2136479: RepeaterPeriod 928
```

@savask (Discord) announced a new Bouncers implementation.

This one is written in Haskell, a high-level functional programming language, and able to express the method and comments/examples in under 500 lines.

(This doesn’t include the seed DB and index file integration. It uses the TM text format.)

The linear/quadratic rule for detecting Cycle boundaries is the same, as is the high-level matching strategy. Some finer implementation details differ, and it doesn’t try to be DVF-compatible with Tony’s program. Savask reports that it solves the same machine population, though, so it would corroborate the results by the same standards as most bbchallenge deciders.

Exciting stuff.

I have pushed my new Bouncer code + docs to bbchallenge/Bouncers at main · TonyGuil/bbchallenge · GitHub. The verification format is now as simple as I think it can possibly be for a mechanical verifier. Let me know your thoughts, everybody!

An interesting parsing problem arises from @savask’s bouncers code.

We try to match the format `s(n) = u1 w1^n u2 w2^n ... uk wk^n S>`

being given `s(0), s(1), s(2)`

. Example from @savask:

```
For example, if we have
s0 = 101 S>
s1 = 110011 S>
s2 = 110100111 S>
then
s(n) = 1 10^n 0 1^n 1 S>
and the tape formula will be
1 (10) 0 (1) 1 S>.
```

This is currently solved using dynamic programming, but we explore if there is a more efficient algo.

First, idea was the following greedy algorithm by @savask:

if all strings start with one symbol, throw it away. If not, try finding a longest prefix w of s1 such that w w is a prefix of s2, and throw those away.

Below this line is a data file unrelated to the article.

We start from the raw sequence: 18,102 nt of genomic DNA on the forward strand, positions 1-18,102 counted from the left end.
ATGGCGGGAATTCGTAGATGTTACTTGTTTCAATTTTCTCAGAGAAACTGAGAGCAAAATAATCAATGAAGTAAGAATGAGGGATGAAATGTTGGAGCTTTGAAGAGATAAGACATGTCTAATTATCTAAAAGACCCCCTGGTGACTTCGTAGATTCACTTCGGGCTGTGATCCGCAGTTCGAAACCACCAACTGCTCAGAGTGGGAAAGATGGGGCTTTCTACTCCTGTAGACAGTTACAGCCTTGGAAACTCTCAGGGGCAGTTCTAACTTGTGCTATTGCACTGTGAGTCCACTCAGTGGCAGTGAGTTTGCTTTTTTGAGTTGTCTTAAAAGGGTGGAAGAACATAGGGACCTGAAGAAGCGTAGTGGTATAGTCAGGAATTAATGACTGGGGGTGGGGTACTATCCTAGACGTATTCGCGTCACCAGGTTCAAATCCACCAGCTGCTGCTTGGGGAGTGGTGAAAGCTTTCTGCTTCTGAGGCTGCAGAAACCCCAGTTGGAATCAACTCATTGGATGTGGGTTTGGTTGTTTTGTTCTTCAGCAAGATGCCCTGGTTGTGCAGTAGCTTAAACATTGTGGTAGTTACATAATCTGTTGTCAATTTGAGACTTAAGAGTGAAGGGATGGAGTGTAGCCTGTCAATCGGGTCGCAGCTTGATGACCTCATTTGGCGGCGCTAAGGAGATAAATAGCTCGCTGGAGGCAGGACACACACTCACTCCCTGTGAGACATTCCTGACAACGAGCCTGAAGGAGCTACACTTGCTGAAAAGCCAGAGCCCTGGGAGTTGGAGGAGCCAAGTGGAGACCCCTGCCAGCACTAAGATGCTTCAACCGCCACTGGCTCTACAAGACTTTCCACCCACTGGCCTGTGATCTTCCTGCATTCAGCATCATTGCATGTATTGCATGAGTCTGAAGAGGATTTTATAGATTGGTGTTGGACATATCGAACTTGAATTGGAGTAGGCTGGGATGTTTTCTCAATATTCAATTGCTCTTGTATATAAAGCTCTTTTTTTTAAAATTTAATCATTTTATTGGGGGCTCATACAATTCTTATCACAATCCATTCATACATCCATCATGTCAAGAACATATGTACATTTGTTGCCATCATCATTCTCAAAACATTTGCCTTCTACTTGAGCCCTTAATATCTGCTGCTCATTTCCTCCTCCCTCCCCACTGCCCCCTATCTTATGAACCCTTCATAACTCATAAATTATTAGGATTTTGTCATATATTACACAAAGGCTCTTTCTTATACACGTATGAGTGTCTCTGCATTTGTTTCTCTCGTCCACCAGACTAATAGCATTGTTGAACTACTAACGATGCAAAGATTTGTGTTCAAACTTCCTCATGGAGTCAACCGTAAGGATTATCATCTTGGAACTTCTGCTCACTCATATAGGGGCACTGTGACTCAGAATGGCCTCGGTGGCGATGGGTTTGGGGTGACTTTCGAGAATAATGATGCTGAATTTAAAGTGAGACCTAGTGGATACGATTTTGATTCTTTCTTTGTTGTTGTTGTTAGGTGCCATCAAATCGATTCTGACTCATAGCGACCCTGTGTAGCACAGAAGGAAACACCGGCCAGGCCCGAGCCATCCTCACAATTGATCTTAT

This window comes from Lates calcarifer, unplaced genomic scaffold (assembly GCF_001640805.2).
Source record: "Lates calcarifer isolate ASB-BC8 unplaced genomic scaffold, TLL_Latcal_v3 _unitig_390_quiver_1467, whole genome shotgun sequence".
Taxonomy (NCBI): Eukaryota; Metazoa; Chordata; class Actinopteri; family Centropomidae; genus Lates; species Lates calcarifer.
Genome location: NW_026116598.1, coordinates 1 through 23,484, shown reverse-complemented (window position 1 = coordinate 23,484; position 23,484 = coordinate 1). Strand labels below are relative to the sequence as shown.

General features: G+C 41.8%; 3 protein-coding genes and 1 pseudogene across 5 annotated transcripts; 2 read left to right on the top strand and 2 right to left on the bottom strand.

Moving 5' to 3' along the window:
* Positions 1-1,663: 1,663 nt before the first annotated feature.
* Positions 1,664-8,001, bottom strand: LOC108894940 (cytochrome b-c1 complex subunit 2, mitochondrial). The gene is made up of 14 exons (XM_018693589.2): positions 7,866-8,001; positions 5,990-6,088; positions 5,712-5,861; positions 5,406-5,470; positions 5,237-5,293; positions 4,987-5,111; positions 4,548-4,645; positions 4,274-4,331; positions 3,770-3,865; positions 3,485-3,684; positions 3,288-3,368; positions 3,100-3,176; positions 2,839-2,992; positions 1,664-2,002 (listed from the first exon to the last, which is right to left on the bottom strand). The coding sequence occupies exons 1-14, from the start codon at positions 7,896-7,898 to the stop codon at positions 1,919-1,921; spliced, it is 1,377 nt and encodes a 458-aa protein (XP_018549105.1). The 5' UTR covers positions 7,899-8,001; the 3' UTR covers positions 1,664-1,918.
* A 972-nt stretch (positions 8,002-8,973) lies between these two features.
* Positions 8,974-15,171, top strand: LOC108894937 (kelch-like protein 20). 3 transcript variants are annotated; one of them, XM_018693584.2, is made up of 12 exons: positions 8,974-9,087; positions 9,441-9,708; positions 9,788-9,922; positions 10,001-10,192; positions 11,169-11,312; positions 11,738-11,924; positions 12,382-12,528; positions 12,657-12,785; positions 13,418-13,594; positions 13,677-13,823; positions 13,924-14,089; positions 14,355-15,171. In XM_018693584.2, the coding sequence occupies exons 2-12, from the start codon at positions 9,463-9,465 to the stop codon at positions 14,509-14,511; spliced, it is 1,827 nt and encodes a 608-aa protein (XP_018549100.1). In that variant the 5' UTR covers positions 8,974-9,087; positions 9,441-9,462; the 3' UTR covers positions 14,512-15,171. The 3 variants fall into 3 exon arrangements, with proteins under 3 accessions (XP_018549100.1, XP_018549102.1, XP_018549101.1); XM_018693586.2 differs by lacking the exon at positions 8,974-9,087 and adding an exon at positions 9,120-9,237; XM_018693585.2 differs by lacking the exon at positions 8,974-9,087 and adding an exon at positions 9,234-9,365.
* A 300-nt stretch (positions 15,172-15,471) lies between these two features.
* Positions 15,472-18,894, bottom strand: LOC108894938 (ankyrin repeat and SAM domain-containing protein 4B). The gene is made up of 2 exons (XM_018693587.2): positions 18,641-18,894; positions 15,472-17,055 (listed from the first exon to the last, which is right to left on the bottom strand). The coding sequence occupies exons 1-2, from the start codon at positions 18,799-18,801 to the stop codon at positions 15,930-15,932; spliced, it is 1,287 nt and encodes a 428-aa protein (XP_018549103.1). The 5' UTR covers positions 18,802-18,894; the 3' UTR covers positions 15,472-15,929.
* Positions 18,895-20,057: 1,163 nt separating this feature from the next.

Unfortunately, this fails on examples like the following:

```
s0 = 1111111011
s1 = 11110111101111011111111011
s2 = 111101111101111011110111101111011111111011
Correct parsing = 111 (101111) (0111101111) 1111011
```

@savask compiled a list of instances of s0, s1, s2 and correct parsing in the following text files as a benchmark to try algos on:

examples_hard.txt (16.1 KB)

examples.txt (104.8 KB)

I wrote another implementation of savask’s algorithm, in Rust. Like all my other deciders, it generates certificates that then get checked by a verifier proven correct in Coq. Thus, the results are almost guaranteed correct. This should brings us closer to a Bouncers decider that meets the verifiability & reproducibility standards – I think only the section of the decider-correctness document is missing?

When ran on the 32632 undecided machines, it decides 29799 machines in about 10 seconds. This is the same 29799 as Tony’s decider, according to @UncombedCoconut’s data. If I am understanding savask’s comments correctly, this also agrees with their implementation – since it’s slower by a few orders of magnitude, and requires a different I/O format, I didn’t bother actually running it to confirm.

The limits I need to get these results are

```
const SPACE_LIMIT: usize = 1024;
const TIME_LIMIT: u32 = 250000;
```

Notably, this is less than Tony’s decider – reducing the 1M step limit to 250k prevents it from deciding one machine.

This is very impressive work, you are really pushing bbchallenge on the tracks of automatic proofs at a faster rate than what I could have imagined in my dreams!!

I am going to read your code in depth as well as starting to write about bouncers in parallel.

Thank you!

Earlier in May @Iijil also proposed an implementation of bouncers: GitHub - Iijil1/Bouncers: A bouncer decider. Proving that some turing machines don't halt.